What Motivates Adults to Learn?

If you have ever had the opportunity to teach anything to adults, you can understand that it can at times be a challenge. Wouldn’t it be nice to break the code and figure out what motivates adults to learn. As I continue to explore Wlodkowski’s book, Enhancing Adult Motivation to Learn: A Comprehensive Guide for Teaching All Adults*, I am gaining further insight into what motivates adults to learn, as well as, strategies to engage adult learners. Wlodkowski and Ginsberg have put together a motivation framework that will help you help adults to learn. So far, I like what I have seen, and I have used their ideas in a recent learning presentation. If you are an adult educator, I recommend Wlodkowski’s book.

Wlodkowski points out that one of the most powerful motivators for adults is responsibility. Adults are responsible to not only themselves but they have responsibility to others; family, co-workers, organizations, etc. They learn to stay competent in their jobs. Adults are eager to learn about things that they believe to be relevant and practical. In the end, they want to be able to use or apply what they learn to help solve problems or to perform better.

Adults also want their experiences to count. Over time, adults have gained a considerable amount of experience, and as Wlodkowski points out, adults not only want their input  to be considered, but they also measure what they are learning against what they already know. They also want to be able to test what they learn in a realistic and practical setting.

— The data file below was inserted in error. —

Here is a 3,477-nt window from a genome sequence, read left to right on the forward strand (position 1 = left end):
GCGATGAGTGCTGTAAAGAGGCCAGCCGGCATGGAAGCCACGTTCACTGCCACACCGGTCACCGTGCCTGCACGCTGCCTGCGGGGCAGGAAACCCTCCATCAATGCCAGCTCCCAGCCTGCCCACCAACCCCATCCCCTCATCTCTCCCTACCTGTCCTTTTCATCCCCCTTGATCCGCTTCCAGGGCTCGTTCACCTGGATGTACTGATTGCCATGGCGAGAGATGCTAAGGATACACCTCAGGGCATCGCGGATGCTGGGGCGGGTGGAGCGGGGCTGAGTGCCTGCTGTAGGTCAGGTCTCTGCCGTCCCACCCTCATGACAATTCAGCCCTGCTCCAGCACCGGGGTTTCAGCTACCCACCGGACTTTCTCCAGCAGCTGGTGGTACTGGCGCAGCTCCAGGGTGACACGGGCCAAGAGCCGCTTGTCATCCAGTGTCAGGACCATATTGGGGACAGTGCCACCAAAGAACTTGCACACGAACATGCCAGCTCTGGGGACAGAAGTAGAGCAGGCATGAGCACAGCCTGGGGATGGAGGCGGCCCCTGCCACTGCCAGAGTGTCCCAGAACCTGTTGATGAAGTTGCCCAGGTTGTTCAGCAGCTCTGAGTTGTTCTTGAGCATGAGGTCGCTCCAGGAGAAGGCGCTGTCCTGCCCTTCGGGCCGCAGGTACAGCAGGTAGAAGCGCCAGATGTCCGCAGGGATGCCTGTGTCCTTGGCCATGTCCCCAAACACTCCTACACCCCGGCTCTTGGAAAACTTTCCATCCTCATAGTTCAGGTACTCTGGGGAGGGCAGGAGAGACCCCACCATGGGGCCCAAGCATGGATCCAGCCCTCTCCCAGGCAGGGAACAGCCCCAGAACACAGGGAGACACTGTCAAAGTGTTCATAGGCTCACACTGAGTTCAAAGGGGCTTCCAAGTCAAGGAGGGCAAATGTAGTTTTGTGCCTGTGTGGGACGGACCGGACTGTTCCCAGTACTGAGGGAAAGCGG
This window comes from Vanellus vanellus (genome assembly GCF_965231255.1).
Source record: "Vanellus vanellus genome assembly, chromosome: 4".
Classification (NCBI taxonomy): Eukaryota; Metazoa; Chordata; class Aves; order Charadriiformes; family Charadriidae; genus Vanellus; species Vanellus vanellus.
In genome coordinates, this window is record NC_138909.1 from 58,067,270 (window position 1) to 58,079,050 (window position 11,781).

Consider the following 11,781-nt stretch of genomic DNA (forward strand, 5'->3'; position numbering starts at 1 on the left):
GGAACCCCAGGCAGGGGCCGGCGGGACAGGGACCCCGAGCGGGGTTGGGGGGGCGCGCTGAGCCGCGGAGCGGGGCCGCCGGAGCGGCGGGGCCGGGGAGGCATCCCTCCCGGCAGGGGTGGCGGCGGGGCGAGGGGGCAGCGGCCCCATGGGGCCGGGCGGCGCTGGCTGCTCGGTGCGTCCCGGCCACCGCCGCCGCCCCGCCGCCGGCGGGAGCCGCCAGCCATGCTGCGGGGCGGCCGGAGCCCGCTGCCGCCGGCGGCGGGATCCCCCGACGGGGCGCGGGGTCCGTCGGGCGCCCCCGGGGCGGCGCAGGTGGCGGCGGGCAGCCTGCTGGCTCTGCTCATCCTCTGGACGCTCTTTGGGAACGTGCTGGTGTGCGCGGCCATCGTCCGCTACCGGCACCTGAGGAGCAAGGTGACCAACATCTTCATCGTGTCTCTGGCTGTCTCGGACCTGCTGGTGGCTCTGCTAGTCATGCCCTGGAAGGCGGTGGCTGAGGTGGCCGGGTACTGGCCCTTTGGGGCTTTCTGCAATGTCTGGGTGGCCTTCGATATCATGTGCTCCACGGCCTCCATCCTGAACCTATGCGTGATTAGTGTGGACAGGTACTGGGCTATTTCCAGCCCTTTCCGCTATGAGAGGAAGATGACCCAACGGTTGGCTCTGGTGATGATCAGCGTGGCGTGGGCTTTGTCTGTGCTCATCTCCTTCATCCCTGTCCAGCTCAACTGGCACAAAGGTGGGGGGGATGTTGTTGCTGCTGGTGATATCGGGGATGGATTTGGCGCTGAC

It is important to create successful learning opportunities for adults as soon as possible, otherwise, their motivation to learn will diminish. Wlodkowski points out that adults will continue to be motivated to learn if the learning activity meets four conditions: success, volition, value, and enjoyment.

Wlodkowski and Ginsberg developed the Motivational Framework for Culturally Responsive Teaching. Within this framework, Wlodkowski and Ginsberg incorporate four essential elements that will attend to the four conditions above:

  • Establishing inclusion
  • Developing attitude
  • Enhancing meaning
  • Engendering competence

By attending to these four elements, you keep focused on learner motivation. Each of these elements will be explored in more detail in subsequent posts, so please stay tuned.


* In the spirit of full disclosure, this is an affiliate link, which means that if you purchase this item through my link I will earn a commission. You will not pay more when buying a product through my link. I only recommend products & systems that I use and love myself, so I know you’ll be in good hands.
Plus, when you order through my link, it helps me to continue to offer you lots of free stuff. 🙂 Thank you, in advance for your support!

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Posted on February 12, 2011, in Book reviews, Education, Instruction Strategies and tagged , . Bookmark the permalink. 8 Comments.

  1. Your middle paragraphs highlight one of the most significant differences between adult learners and traditional college students. Traditional students view themselves as learning things they will apply in the future, whereas adult learners learn things to apply immediately. Hence the marked difference between pedagogy and andragogy. (Speaking as an Ed.D.)

  2. Lilly
    What could we say motivates adults learners who are illiterate and are begging to learn, because they have massive frustration in what ever they do. They are always negative on what ever they do.

  3. I think adult s learn because they need to fit in in the new world system.

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